The Merchants’ Exchange Building, seen from the corner of Walnut and South Third Streets in Philadelphia in 1898. Image courtesy of the Library Company of Philadelphia, John C. Bullock Lantern Slide Collection.
The scene in 2019:
The Merchants’ Exchange Building is an important architectural landmark in Philadelphia, and it is also significant for having been the financial center of the city for many years. It was completed in 1834 as the first permanent home of what would become the Philadelphia Stock Exchange. Prior to this time, brokers and merchants met in a variety of coffee houses and taverns. However, by 1831 the city’s business leaders had recognized the need for a permanent, central location for a stock exchange, and began planning such a building.
The Exchange was designed by prominent Philadelphia architect William Strickland, who was heavily inspired by classical Greek architecture. The shape of the lot also contributed to the building’s design; although most of Philadelphia features a rectangular street grid, the Exchange was built on a triangular lot that was created by the diagonally-running Dock Street. As a result, the two main facades of the building are very different. Here at the west end of the building on Third Street, it has a fairly standard Greek Revival exterior, with Corinthian columns supporting a triangular pediment. However, on the east side of the building, facing Dock Street, Strickland designed an elaborate semi-circular columned facade that was topped by a tower. This tower, which is partially visible in the upper right corner of the 2019 photo, was inspired by the Choragic Monument of Lysicrates in Athens, which dates back to the fourth century B. C.
The cornerstone of the building was laid on February 22, 1832, on the one hundredth anniversary of George Washington’s birth. It was completed two years later, opening to the public in March 1834. A contemporary article in the Philadelphia Inquirer, republished from Bicknell’s Reporter, provides the following description:
It is built entirely of marble— occupies ninety-five feet front on Third street, and one hundred and fifty feet on Walnut. The basement story is fifteen feet high, and has twelve doorways on the Third Street front and flanks. The largest room in the lower floor, which is 74 by 36 feet, is occupied as the Philadelphia Post Office, at the west end of which is a hall or passage, designed for the shelter of persons while receiving or delivering letters. Beyond this hall to the west, and fronting Third street, is a large and commodious room, which has been fitted up as a Coffee Room, is now in the occupancy of Mr. J. Kerrison, a gentleman every way qualified to conduct a respectable establishment of the kind. South of the Post Office and the Coffee Room, is a large passage which runs from Dock to Third street, and further south again, a number of offices; which are to be occupied generally as Exchange and Insurance Offices. They open upon Walnut and Dock streets. No. 2 of this range will be occupied by the proprietor of this paper, as a Stock, Exchange and Publication Office.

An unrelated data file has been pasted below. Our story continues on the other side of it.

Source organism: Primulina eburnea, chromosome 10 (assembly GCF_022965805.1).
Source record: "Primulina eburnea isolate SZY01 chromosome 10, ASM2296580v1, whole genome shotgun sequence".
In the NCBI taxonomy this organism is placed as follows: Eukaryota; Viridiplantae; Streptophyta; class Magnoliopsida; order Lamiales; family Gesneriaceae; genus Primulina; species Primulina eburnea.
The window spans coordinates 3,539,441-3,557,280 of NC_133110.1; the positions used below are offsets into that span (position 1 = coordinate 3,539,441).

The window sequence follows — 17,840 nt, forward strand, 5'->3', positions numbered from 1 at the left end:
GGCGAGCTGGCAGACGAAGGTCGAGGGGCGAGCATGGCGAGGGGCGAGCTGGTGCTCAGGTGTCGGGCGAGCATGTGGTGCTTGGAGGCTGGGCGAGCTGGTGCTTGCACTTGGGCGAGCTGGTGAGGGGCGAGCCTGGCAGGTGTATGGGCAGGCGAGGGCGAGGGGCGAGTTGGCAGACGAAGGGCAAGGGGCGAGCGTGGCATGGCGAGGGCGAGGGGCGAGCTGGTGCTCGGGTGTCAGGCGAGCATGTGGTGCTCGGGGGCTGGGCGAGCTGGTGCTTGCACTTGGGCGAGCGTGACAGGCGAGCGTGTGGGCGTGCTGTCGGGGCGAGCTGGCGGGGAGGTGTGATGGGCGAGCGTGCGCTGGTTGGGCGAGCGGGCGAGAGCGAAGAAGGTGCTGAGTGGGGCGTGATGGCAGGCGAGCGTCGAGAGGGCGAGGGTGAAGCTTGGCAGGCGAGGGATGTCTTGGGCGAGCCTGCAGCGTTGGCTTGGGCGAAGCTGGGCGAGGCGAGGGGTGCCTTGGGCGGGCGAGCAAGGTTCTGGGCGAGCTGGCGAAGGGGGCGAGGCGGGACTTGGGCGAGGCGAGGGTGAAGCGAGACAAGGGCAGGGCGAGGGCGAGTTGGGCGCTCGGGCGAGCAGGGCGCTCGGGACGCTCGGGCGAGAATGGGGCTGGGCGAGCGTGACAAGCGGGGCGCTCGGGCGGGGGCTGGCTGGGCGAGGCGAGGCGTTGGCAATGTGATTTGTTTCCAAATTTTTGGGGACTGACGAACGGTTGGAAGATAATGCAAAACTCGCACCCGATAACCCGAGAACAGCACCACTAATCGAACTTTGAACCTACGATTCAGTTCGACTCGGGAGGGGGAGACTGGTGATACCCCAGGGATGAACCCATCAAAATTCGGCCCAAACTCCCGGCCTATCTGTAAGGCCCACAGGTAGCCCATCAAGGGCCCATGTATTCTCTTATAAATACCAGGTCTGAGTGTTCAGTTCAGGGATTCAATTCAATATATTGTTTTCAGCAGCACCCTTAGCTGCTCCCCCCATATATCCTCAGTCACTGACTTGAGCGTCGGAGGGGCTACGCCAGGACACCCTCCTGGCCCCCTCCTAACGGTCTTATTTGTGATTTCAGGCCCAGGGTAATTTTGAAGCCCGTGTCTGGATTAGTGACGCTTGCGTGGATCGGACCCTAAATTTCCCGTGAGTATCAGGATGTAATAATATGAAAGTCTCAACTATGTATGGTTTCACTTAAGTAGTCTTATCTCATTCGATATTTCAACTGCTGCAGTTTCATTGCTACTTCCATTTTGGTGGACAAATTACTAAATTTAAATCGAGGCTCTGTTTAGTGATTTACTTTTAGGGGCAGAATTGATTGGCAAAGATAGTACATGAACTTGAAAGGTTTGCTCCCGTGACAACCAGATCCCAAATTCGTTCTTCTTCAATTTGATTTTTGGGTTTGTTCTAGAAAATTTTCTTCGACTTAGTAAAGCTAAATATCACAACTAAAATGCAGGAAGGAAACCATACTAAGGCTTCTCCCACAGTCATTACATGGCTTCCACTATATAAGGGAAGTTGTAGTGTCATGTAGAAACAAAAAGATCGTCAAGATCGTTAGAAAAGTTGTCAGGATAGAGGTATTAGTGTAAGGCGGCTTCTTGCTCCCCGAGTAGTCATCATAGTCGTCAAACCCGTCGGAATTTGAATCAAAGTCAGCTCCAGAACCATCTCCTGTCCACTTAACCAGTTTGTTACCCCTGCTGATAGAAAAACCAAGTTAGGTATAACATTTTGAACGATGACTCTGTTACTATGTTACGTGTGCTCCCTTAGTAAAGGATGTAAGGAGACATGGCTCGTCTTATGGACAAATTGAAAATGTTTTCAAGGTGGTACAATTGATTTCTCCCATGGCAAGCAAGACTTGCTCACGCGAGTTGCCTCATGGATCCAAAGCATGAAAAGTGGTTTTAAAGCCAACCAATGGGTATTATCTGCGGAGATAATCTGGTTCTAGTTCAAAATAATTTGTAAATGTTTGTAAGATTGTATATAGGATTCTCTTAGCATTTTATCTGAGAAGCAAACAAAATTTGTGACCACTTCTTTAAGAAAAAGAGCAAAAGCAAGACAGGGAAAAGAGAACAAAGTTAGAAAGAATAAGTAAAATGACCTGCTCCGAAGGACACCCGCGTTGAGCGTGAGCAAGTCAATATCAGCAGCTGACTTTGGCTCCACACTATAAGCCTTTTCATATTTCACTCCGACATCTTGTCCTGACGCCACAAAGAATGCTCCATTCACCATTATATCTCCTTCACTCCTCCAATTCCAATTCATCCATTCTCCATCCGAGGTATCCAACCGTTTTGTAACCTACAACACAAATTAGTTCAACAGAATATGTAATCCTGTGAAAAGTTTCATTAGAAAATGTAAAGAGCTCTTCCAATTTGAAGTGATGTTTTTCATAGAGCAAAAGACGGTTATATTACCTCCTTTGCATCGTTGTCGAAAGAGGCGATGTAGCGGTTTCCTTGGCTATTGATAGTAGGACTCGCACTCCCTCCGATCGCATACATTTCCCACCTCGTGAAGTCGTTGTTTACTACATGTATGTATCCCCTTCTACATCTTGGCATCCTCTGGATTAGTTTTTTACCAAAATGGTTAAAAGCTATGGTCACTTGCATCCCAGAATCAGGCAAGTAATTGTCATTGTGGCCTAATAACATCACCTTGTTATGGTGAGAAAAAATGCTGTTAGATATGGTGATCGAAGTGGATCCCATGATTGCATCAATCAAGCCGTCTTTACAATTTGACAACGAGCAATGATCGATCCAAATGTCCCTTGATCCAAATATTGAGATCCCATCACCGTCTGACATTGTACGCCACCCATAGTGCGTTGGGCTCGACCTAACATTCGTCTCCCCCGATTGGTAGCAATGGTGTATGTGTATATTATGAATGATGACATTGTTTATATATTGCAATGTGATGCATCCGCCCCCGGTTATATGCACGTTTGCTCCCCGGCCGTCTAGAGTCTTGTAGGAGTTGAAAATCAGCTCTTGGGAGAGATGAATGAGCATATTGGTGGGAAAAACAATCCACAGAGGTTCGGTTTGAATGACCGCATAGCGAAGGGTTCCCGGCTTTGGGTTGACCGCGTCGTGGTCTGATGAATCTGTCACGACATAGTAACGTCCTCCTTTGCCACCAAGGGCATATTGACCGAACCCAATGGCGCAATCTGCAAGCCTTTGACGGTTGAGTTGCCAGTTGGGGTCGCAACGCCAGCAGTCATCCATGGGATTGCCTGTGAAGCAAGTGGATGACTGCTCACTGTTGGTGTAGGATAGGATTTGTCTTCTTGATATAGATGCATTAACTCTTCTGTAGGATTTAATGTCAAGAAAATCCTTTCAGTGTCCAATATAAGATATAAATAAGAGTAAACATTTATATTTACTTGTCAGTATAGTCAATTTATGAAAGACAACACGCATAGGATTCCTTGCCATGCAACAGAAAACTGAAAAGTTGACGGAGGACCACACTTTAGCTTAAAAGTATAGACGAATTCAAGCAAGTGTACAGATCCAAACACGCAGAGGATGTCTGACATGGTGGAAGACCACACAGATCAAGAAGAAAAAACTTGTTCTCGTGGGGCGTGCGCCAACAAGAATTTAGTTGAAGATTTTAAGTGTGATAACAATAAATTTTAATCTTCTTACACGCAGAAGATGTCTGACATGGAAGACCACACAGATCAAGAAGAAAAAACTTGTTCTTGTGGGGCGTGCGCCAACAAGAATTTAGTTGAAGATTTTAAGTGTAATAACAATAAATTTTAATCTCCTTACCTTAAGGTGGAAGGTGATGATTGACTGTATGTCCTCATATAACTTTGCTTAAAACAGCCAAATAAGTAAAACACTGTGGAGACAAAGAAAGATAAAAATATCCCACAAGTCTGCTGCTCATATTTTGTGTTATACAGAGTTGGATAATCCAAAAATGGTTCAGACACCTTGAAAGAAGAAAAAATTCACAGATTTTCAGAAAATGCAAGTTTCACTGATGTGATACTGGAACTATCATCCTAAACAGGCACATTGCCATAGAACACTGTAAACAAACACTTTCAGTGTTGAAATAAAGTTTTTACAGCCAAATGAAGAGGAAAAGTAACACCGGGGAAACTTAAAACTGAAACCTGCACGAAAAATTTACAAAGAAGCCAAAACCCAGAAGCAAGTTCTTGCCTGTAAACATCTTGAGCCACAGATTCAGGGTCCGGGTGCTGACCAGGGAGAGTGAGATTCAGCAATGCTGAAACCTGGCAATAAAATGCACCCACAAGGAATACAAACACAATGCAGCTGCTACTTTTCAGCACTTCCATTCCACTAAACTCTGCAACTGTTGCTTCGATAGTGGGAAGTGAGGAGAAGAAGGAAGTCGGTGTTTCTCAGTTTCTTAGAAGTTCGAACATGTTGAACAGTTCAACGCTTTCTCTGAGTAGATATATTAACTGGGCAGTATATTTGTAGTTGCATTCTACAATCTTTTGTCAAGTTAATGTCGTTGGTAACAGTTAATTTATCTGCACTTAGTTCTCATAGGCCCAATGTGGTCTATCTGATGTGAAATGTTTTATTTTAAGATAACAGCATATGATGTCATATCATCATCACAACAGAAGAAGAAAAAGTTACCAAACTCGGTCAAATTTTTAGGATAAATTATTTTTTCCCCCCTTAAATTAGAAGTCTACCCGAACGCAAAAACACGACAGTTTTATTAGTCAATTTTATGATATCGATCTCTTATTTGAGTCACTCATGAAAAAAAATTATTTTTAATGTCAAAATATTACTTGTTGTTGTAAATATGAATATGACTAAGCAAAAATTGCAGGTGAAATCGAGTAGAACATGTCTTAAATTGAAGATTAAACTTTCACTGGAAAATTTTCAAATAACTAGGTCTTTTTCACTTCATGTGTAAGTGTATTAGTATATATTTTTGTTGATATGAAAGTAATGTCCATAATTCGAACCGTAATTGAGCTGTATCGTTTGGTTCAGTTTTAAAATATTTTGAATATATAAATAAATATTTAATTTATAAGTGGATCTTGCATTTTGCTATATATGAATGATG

Proceeding up stairs, the large Exchange Room, capable of containing several thousand persons, first arrests attention. It occupies an area of 83 superficial feet, fronts east, and extends across the whole building. The reading Room is oa [sic] the second floor, immediately over the Post Office, and is nearly of equal capacity. It is fitted up in the most appropriate manner, and is under the charge of Joseph M. Sanderson, Esq. assisted by Mr. J. Coffee. Both gentlemen are well know to our citizens, and are alike respected for urbanity of manner, intelligence, and attention to the duties entrusted to their care. Both have for several years been connected with the Merchants’ Coffee House of this city, Mr. Sanderson as Principal and Lessee of that establishment, and nothing can more fully show the estimation in which he is held by the Merchants than the fact of his unanimous election to the New Exchange.
The attic story is of the same height as the basement, 15 feet, contains six large rooms; the roof is of copper, and the ornaments on the semicircular portion over the front colonnade are very beautiful.
The building went on to serve as the city’s stock exchange for more than 40 years, in addition to housing other tenants such as the post office. However, in 1876 the stock exchange moved to the Girard Bank, located less than a hundred yards north of the Merchants’ Exchange on the opposite side of Third Street. This building was the home of the stock exchange until 1888, when it relocated to the Drexel Building a few blocks away. In a somewhat surprising move, though, the stock exchange then returned here to the Merchants’ Exchange at the turn of the 20th century, shortly after the first photo was taken. It remained here until 1913, when it moved into a new building at 1411 Walnut Street, near the corner of Market Street.
The Merchants’ Exchange Building was ultimately acquired by the National Park Service as part of the Independence National Historical Park. Although many other historic buildings within the park’s boundaries were demolished during this time, this building was preserved and restored, and it is now used as the park headquarters. It stands as the only surviving building in this scene from the first photo, and in 2001 it was designated as a National Historic Landmark because of its historical and architectural significance.